but we sure hope we have enough left over live the way we want to.

But, Lewis wrote, “Christ says, `Give me All.

I don’t want so much of your time and so much of your money

and so much of your work: I want You.

I have not come to torment your natural self, but to kill it.

No half-measures are any good.

I don’t want to cut off a branch here and a branch there,

I want to have the whole tree down.

I don’t want to drill the tooth, or crown it, or stop it, but to have it out.

Hand over the whole natural self,

all the desires which you think innocent as well as the ones you think wicked –

the whole outfit.

I will give you a new self instead.

In fact, I will give you Myself:

my own will shall become yours.’

It is not that Lewis believes that God is a tyrant

who asks more of us than we can possibly give.

Rather, he believes that we are made in God’s image –

made to reflect God –

and God is one who gives and without reserve.

God does not demand our lives in a legal fashion:

he wants a relationship with us in which neither party holds anything back.

In Creation, God held nothing back –

and in Redemption, God physically becomes part of what he has created.

Jesus in the womb of Mary

is no poor substitute for God –

he is God himself come to us to share our birth, wear our flesh, and bear our sins.

As God, Jesus offers himself to us –

as human being, he offers himself to the Father as our representative.

“Sacrifices and offerings you have not required,

but a body you have prepared for me…

Then I said, “See, God, I have come to do your will, O God.”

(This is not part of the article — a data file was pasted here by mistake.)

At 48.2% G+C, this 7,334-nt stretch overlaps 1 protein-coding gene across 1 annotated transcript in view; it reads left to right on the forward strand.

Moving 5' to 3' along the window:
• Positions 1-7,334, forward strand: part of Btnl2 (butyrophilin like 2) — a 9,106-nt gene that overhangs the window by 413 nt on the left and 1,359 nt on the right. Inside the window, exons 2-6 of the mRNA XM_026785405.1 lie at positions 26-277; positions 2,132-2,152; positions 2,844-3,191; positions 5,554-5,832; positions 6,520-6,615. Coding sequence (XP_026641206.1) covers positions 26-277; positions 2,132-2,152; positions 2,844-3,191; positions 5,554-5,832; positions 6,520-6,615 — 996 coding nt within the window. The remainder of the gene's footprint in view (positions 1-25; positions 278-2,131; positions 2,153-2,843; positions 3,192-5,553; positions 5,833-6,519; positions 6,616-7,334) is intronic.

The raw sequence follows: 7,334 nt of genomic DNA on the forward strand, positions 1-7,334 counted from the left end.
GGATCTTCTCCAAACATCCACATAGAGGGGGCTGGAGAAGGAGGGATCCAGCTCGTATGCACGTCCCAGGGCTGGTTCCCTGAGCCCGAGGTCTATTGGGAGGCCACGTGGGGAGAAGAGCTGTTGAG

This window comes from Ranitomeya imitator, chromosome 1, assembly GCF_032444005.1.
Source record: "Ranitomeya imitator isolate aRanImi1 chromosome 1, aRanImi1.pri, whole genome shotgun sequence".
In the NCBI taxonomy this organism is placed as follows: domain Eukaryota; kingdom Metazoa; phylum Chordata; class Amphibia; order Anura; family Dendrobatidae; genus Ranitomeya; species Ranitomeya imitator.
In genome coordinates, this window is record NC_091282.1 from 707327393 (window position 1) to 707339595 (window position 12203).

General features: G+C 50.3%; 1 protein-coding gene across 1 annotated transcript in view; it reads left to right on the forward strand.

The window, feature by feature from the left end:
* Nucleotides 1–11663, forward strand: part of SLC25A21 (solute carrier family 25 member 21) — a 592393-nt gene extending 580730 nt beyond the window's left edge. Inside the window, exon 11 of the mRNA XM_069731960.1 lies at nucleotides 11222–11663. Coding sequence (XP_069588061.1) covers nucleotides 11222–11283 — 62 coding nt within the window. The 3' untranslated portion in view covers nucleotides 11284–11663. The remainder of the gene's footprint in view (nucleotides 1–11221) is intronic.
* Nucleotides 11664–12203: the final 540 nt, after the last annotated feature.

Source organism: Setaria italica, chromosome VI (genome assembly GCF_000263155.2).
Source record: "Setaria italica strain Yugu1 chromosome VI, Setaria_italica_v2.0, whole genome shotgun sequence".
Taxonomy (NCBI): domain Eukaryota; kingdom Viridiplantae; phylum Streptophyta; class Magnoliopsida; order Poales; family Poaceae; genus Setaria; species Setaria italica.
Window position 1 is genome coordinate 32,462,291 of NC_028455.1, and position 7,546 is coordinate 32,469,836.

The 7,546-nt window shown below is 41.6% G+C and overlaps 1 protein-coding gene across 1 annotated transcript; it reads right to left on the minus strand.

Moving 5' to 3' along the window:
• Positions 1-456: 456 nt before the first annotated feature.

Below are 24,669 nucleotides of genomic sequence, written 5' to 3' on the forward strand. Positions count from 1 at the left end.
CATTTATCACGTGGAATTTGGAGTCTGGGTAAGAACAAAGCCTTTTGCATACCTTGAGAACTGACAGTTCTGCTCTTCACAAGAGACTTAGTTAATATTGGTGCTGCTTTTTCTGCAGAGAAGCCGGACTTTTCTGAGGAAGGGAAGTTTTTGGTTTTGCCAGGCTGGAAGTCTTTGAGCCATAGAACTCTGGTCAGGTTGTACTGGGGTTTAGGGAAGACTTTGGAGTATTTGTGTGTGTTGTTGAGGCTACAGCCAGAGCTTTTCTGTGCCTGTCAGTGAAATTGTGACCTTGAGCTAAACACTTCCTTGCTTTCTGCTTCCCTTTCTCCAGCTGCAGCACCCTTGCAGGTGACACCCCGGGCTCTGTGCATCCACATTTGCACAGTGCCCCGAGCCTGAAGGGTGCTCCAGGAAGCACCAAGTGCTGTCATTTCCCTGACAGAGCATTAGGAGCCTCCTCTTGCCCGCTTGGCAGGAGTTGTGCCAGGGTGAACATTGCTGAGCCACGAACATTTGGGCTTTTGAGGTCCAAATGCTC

The letter to the Hebrews sees the prophecy of the Psalms fulfilled in Jesus Christ,

but we may then see it as also applying to us who are made holy through him.

In a wonderful mystery the Holy Church encounters the Virgin Mary

as both its source and its destiny.

For in order for Christ to be born as a human being,

someone had to make space in the world.

Joseph had to make space in his life, holding the baby

in his callused carpenter’s hands

and Mary in her own body, in her womb

offering up her life so that God could be glorified,

saying, “Here am I, the servant of the Lord,”

giving her whole self to God

and then singing about how all generations will call her blessed.

She is indeed blessed,

for she believes that blessing is not found in material things,

or even accomplishments,

but in the relationship of offering selves

which God establishes with her and with us all.

God calls us to offer ourselves this Christmas and in the coming year –

because at Christmas God offered himself for us.

Offer yourself – heart and soul – giving your best to your loved ones

and to the human family –

but offer yourself to God as well,

not the best parts, not the worst parts,

all of the parts.

Praise his name with your lips, tell his story to children, come before him in prayer.

Let your hands work for him, give first-fruits of time and treasure,

let your feet take you where he wants you to be.

Let your mind ponder the mystery of Christmas –

In Bethlehem, in a feed-trough, God who needs nothing

poured himself out upon his needy creation.

When you have done so,

you will understand that you have not given,

but received the best Christmas gift ever.

With Mary you will sing,

“My soul magnifies the Lord,

and my spirit rejoices in God my Savior,

for he has looked with favor upon his lowly servant.”

Behold, he is coming soon.

Amen.  Come, Lord Jesus.


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Sermon – 3rd Sunday of Advent Only the beginning…